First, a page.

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introduction - theory - practice - London - ( revisions )

Presentation to Digital Money Forum

DMF - London - April 2nd, 2003

Open Money - Context and Application

This presentation has three parts - I will cover some theory and practice of virtual money in twenty minutes and leave time for questions, which are usually better entertainment.


First - this presentation is about virtual money, which will probably be digital money, but since it's not necessarily so, please be prepared to adjust your sets. And, please also be assured - this isn't just another can of beenz.

This main interest of this forum is of course the application of digital technologies to mainstream money. Digital conventional money is (potentially) big business, which is why we're here today and tomorrow - with all due thanks to the sponsors for their generosity and Hyperion for their excellent organisation.

There's a sense in which digitizing conventional money is like modernising railways - increasing safety, tilting trains, maglev etc - largely a matter of improvements to what's already in place. It's a matter of staying in the tracks.

But while there's potentially much money in managing money, it still seems quite hard for newcomers to make it pay. For instance, the Guardian recently, on a micropayments system that failed -


    "The problem was that merchants hated the anonymity part, governments hated the alternative currency part, banks hated the competition, and internet users could not be persuaded that they even needed micropayments at all."

This is a familiar story - it's tough talking money with banks and governments. For a start, they think they know everything about what it is, and it's counter-productive to suggest there might be anything they don't already know better than anyone else. But in the end, if they don't know what it is, they do know where it is and that does generally seem to be the key issue.

In reality, it seems that conventional money is increasingly unreal and insubstantial - most of our current assets are merely items of account, with nothing really behind them. This is the basis of open money / virtual money / community currencies - information in accounting systems.

Open money is NOT merely a different technology for moving the "hard" stuff around - it's a whole new sort of stuff in itself. Indeed, the technology and application of open money is to the technology of conventional money as aviation engineering is to marine, or as ac systems are to dc, as light from a laser beam is to a light from an incandescent bulb.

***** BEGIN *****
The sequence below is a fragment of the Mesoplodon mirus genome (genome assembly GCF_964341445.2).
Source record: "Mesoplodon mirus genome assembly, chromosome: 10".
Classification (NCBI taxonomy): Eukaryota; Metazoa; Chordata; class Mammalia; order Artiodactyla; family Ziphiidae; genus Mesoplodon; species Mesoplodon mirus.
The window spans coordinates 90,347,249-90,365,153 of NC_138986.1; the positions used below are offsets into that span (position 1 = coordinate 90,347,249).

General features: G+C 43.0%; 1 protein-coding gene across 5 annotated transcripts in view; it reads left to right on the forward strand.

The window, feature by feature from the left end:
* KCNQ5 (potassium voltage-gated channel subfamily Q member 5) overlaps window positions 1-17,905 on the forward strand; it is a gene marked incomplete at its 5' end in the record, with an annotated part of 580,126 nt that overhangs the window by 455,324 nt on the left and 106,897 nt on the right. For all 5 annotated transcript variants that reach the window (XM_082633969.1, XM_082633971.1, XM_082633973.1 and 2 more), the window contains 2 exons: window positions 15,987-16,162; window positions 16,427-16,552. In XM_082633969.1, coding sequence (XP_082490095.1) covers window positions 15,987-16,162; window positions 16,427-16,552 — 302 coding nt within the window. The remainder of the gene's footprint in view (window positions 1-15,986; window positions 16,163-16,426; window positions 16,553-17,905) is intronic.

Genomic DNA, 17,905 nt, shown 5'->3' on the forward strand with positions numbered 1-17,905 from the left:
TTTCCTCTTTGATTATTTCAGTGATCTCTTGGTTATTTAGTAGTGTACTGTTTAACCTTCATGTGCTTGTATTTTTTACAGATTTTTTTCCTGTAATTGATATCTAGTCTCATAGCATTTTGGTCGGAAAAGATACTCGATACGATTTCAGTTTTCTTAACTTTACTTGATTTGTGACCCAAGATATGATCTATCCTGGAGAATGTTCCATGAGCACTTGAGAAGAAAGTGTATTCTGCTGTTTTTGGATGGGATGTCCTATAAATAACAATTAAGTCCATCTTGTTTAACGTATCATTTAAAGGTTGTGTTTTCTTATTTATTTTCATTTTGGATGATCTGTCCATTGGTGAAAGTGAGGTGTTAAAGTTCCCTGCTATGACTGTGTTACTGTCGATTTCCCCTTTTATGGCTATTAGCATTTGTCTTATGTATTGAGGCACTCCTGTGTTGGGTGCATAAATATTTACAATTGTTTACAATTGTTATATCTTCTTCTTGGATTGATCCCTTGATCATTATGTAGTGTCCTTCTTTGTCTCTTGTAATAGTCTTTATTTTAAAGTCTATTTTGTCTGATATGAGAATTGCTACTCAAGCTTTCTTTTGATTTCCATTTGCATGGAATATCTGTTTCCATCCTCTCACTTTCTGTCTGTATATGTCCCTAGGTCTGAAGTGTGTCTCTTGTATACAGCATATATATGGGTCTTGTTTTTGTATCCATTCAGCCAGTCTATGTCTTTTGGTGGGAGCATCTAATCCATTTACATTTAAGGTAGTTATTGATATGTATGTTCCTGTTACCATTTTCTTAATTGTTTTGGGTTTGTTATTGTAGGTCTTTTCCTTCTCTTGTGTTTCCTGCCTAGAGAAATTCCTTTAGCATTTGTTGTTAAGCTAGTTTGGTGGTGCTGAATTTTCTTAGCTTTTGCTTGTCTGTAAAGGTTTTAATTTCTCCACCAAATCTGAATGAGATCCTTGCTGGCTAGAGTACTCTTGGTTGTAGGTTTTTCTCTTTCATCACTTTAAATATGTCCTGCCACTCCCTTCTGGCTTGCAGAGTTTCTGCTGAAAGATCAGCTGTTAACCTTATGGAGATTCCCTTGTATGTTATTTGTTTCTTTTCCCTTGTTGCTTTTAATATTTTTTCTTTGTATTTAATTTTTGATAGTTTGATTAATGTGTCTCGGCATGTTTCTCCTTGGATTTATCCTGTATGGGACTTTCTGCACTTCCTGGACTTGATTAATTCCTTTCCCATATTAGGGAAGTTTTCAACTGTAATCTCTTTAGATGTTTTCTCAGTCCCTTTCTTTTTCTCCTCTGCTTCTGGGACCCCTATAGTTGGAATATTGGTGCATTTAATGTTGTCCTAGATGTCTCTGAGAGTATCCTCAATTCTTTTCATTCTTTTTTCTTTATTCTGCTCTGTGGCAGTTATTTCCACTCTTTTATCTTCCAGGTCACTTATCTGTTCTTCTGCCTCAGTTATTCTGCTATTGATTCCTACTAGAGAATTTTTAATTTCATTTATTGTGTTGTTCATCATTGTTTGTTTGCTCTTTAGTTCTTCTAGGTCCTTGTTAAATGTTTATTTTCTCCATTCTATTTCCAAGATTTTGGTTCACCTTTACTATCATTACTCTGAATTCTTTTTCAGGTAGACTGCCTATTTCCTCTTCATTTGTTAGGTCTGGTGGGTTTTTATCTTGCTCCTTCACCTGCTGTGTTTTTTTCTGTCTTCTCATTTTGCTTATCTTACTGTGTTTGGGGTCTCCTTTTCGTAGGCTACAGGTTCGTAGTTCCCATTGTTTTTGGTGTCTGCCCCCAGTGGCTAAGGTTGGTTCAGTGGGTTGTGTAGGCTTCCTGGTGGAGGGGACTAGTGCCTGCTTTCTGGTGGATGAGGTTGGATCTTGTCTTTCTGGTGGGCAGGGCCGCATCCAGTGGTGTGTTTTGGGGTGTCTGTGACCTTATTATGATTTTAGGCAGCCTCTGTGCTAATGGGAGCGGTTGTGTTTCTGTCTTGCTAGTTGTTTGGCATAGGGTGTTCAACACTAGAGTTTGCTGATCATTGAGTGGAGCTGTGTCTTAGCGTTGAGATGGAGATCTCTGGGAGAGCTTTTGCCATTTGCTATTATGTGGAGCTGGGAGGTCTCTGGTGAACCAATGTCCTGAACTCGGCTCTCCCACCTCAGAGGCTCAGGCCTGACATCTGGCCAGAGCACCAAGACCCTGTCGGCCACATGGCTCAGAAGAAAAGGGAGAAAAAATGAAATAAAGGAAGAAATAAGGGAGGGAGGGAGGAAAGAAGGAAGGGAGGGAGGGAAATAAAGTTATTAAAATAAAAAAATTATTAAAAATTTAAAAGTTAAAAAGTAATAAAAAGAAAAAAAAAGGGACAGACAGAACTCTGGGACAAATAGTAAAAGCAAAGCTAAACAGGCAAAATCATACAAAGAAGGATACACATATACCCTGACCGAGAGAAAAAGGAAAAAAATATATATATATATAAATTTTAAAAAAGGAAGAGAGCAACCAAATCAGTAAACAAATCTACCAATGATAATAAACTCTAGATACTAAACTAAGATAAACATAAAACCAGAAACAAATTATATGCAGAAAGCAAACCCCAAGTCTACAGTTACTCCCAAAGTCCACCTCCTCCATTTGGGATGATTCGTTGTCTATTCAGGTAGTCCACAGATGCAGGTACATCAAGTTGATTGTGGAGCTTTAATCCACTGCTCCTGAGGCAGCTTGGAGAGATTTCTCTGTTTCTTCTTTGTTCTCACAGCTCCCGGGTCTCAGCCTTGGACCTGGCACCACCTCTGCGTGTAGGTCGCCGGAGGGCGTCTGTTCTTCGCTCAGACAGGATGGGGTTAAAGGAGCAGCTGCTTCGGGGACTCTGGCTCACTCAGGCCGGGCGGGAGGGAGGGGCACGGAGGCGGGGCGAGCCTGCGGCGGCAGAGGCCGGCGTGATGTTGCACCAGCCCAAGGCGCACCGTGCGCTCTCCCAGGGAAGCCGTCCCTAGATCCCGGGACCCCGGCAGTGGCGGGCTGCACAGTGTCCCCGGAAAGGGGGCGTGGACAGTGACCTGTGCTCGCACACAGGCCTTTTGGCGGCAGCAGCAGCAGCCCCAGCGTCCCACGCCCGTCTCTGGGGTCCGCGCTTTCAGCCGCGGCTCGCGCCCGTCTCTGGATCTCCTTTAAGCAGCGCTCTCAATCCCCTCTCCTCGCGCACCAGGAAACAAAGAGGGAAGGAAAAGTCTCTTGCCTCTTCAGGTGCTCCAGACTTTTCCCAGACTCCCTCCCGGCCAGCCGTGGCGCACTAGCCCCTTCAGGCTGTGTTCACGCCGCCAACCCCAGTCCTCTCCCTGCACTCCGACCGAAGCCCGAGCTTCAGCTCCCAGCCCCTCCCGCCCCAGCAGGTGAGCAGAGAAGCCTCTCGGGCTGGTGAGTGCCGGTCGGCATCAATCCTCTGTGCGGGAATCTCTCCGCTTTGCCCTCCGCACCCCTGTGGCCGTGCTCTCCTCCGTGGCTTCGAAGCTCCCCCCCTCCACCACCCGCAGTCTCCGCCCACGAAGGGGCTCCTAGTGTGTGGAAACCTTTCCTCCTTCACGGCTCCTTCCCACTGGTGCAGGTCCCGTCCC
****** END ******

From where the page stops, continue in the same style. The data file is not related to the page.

Virtual money doesn't need to be digital - it can be on paper, handshake, or by nod and wink - but it's a very good fit for digital technolgies.

It's also an entirely new context, or almost so, and one without the stringent requirements and entrenched vested interests that so constrain developments in conventional money.

So, just as the Wright brothers didn't try to fly a locomotive, it makes sense for the digital development of virtual money to take full advantage of the space available in that domain.

And if, as we project, virtual money transfers will soon account for at least 20% of gdp in developed nations, the opportunity for rapid growth is worth consideration.

Which brings me to my second point - that I don't expect you to believe much of what I'm saying today, or even any of it - at least, not yet. But I do also fully expect that you will get it in the end.

The shifting of a major paradigm is more frequently discussed in the abstract than observed in the real world, or noticed by people in general. It took some time for the round earth to replace the flat and for most people the change was not significant. Likewise, the theory of relativity didn't greatly affect the price of fish or the operation of the railways.

However, there are a lot of people who use money, some of us on a daily basis, so a significant shift in what money is can be expected to have some impact on all of us.

So, this is an advisory. There's more to money than you presently suppose, and that's actually good news.